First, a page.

I’ve been sparse on posting – mostly because of heavy writing commitments, and work on my book, A Diagram for Fire, which should be coming out with University of California Press early in the next year. And the American election has been praying on my attention as well, as both Charismatic Evangelicals and Mormons (the two groups I study) have reacted to the election in different and surprising ways.
I’ll have more – much more – to say later about both the book, and about the political imagination of Mormons and Charismatic Evangelicals. But I want to mention two essays of mine that came out this summer, both of which touched on the same issue: religious realism.
By realism, I mean here not realism as opposed to idealism, or realism in the sense of realpolitik. Rather, I mean the claim that various things ‘exist’ in the world as distinct phenomena or classes. Realism is usually a position opposed to nominalism, which states that these collectivities are merely conventions of language, and that there is nothing necessarily ‘shared’ by, say, all the creatures that we label as ‘cats’ or ‘bureaucracy’ or whatever.
Nominalism is the default position in much of anthropology of religion these days. That this is the case is the result of critiques of the concept of religion by Talal Asad, Jonathan Z. Smith, and Tomoko Masuzawa, who rightly argue that previous anthropological definitions of religion were too influenced by Euro-American, and particularly Protestant, understandings of what religion was. This crypto-Protestant influence caused anthropologists to constrict the variety of religious forms that could be recognized, and made some phenomena, like Islam, be seen as ‘bad’ religions because they were inextricably interwoven with phenomena that are classified in the West as ‘politics’ or ‘law.’
But it seems though that we can acknowledge variation in religion without dissolving religion entirely as a category. Both of these essays lay out the argument in more detail, but the TL;DR version is that religions all involve some kind of problem of communicating or engaging with invisible or difficult to discern agents or forces. This communicative problem is resolved in numerous ways, from possession and sacrifice (where an immediacy in communication is seen as more likely), to privileging texts and moral orders (where it appears that communication might be chiefly or only unidirectional). Resolutions would also include transforming oneself into such a supra-human entity or force as well. It might even include positions that elaborate or double down on any claim that communication is impossible, due to distance, ontological or otherwise, or even due to the non-existence of actors of this sort (so an active atheism would be a religion, though not a passive atheism, or a failure to simply address the issue).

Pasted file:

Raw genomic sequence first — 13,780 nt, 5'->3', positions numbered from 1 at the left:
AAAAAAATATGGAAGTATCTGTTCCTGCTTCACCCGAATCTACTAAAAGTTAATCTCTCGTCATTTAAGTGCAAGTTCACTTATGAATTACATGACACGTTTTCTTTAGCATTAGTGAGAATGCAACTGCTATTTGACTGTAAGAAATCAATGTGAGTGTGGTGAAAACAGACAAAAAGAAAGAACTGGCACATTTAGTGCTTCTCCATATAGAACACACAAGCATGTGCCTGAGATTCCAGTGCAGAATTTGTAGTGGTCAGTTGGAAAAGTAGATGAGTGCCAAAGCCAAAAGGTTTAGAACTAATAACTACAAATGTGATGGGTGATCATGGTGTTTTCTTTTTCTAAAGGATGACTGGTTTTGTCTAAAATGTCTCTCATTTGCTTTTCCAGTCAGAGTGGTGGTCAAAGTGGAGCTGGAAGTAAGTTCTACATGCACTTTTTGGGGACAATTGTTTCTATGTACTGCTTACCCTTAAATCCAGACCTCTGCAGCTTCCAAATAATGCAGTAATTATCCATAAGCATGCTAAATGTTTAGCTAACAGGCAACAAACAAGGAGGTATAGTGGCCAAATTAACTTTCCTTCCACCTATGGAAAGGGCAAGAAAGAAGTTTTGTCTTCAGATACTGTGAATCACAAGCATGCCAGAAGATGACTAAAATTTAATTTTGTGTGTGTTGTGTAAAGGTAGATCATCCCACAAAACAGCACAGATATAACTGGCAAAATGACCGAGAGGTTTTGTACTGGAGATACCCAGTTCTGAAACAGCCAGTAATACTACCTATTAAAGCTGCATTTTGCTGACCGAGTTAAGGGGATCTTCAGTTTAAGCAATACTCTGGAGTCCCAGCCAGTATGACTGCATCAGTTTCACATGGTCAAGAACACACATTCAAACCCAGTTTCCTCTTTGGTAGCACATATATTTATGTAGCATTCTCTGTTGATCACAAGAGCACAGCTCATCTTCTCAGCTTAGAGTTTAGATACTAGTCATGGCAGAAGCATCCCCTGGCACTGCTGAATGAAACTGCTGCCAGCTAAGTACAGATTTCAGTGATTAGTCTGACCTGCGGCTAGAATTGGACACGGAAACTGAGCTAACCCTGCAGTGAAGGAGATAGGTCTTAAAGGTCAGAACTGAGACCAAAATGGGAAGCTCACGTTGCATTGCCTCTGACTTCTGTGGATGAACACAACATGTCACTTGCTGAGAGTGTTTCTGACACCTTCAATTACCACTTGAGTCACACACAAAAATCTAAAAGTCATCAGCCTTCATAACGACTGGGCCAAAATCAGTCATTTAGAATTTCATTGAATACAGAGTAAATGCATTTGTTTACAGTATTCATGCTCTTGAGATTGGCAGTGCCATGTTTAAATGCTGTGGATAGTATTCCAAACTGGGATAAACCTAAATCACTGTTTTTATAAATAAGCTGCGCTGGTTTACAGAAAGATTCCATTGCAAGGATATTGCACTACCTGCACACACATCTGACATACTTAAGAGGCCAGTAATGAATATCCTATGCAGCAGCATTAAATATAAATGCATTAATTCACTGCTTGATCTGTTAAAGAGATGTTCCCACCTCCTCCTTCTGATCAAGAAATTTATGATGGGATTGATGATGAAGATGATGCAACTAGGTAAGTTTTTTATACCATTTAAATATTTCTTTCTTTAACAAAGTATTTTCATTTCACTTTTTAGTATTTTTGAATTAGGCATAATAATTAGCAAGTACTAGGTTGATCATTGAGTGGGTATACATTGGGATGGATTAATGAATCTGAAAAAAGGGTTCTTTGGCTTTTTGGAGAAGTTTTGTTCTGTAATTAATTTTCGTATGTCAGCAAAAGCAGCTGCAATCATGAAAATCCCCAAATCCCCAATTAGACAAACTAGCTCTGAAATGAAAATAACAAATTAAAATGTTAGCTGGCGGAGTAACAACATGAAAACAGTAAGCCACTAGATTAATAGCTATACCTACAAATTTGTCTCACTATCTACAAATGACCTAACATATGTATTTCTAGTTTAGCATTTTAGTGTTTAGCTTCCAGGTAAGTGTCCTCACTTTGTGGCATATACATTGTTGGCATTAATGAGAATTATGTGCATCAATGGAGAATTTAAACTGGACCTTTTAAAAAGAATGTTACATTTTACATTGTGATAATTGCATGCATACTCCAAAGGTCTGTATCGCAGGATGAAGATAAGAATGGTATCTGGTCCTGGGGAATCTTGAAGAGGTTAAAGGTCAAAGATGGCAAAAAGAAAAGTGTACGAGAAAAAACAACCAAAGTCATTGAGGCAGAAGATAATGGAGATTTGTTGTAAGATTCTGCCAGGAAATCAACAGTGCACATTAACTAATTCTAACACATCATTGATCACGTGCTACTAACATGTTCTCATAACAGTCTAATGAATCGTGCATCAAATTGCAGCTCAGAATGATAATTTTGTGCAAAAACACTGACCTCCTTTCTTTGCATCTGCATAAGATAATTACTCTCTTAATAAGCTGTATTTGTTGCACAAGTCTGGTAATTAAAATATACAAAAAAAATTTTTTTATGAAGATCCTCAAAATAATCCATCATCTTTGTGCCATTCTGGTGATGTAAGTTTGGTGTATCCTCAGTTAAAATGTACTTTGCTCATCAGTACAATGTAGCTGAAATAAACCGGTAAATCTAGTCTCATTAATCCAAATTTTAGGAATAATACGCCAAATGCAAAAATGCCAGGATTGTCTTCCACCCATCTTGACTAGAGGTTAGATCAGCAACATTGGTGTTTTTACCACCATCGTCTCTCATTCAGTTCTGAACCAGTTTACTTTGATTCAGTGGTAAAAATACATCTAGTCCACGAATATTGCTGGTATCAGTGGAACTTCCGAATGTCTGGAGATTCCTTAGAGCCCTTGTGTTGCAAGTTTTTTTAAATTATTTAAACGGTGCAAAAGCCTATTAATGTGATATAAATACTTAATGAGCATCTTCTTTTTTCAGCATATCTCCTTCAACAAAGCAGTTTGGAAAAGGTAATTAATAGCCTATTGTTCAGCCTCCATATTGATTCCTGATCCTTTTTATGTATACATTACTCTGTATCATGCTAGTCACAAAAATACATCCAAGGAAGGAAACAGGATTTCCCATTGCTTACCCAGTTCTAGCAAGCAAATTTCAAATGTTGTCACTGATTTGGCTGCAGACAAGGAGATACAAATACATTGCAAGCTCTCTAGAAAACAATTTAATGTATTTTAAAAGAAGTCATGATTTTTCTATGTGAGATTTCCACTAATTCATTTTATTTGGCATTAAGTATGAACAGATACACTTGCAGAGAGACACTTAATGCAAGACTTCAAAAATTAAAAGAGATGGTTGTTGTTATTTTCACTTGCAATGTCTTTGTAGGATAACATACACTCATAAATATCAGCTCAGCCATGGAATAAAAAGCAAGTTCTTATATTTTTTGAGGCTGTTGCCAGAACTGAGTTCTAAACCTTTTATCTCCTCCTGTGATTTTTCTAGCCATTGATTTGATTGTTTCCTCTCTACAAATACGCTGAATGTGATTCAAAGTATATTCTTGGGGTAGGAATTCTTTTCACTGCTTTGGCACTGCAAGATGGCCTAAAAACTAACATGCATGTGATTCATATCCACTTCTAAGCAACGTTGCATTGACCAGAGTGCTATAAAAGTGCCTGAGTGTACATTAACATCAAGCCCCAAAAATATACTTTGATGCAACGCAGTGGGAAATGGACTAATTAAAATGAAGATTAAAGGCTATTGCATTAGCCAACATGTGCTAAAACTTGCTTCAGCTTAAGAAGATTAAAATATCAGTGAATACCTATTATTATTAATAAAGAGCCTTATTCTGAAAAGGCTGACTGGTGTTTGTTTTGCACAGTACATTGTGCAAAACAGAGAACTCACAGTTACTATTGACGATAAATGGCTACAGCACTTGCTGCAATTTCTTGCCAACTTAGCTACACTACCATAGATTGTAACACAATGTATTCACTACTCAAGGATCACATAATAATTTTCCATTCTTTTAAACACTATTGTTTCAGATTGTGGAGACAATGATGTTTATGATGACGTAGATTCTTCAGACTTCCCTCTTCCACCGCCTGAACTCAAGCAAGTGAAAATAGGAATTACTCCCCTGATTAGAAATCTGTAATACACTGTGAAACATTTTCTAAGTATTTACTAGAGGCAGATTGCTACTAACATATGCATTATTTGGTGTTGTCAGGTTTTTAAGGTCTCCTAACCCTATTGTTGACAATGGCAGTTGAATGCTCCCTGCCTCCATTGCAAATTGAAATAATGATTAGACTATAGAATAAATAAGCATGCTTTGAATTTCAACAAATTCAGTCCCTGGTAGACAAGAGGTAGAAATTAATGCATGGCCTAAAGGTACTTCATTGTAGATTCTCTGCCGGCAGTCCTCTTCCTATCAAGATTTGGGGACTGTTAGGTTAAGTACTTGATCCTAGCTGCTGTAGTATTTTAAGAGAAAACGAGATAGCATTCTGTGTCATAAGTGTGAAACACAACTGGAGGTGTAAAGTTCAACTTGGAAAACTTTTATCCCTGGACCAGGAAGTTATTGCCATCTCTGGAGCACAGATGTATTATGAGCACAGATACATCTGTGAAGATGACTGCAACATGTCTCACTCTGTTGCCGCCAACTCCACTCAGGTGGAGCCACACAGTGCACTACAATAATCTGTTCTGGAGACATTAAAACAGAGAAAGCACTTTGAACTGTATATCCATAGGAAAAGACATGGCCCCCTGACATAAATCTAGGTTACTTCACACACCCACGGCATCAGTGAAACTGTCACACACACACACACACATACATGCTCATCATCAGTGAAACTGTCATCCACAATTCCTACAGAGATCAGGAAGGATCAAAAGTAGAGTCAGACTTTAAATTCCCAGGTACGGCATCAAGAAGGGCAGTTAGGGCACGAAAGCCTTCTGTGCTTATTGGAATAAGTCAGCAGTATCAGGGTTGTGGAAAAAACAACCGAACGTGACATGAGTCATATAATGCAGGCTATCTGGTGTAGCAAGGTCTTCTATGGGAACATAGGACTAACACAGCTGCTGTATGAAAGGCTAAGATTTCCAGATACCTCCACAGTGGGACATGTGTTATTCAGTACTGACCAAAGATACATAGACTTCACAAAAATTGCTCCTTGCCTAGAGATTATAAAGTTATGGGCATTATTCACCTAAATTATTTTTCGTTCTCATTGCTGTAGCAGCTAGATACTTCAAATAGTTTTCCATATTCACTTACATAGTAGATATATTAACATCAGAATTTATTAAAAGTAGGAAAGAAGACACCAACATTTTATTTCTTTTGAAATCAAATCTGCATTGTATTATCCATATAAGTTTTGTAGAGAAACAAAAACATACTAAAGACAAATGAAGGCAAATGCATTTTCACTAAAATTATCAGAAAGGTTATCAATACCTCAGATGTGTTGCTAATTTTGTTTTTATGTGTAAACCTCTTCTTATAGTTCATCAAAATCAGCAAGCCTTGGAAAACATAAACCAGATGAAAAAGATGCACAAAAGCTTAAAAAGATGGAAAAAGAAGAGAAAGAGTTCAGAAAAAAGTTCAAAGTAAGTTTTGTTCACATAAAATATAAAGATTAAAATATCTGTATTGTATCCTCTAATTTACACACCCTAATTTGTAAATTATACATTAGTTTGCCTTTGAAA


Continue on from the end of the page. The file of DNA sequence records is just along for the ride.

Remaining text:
This approach has the flavor of Tylor’s definition of religion, I’ll admit, but only the flavor. This is because this communicative problem has no single solution. Further, the set of possible resolutions of this problem is complexified by the fact that problems never come alone. The problem of communicating with these entities or forces arises as part of an approach to some other problem or problems (will the crops fail this year? Is life meaningless?). And any solution will give rise to knock-on problems (how do I know that the shaman was possessed by the entity she claims, and wasn’t possessed by some other entity, or perhaps was faking it? how do I know how to interpret this text? how to I come to terms with the fact that I shall never talk to God?). And there is nothing that restricts what problems might cause people to turn to this insistent religious problem, or that mandates how the ‘logically subsequent’ problems caused by the communicative problem will be resolved. It is this set of concrete assemblages, all with different materialities and different social and psychological entailments, which we might imagine to be religion. And this is why I am not a nominalist when it comes to religion. All the manifold forms of religion as concrete actualizations are too varied, and too imbricated with other arrangements and concerns to have any universal definition. But the underlying problem, though, is common to them all, even if it at times gives rise to ‘unmarked’ or porously bordered forms of religion. If we grant problems an ontological status, then despite this undefinable surplus of forms, something underneath insists.
There is one last thing to note. This open arrangement of interlinked problems and pluriform solutions leaves a lot of freedom to religious forms. In fact, as I argue in detail in my upcoming book, there is good reason to think that religion is the most plastic human phenomenon. This makes religion the ultimate kludge: a practice, institution, structure, ethics or aesthetics that can be inserted anywhere, catalyzing and decelerating all sorts of other human belongings…..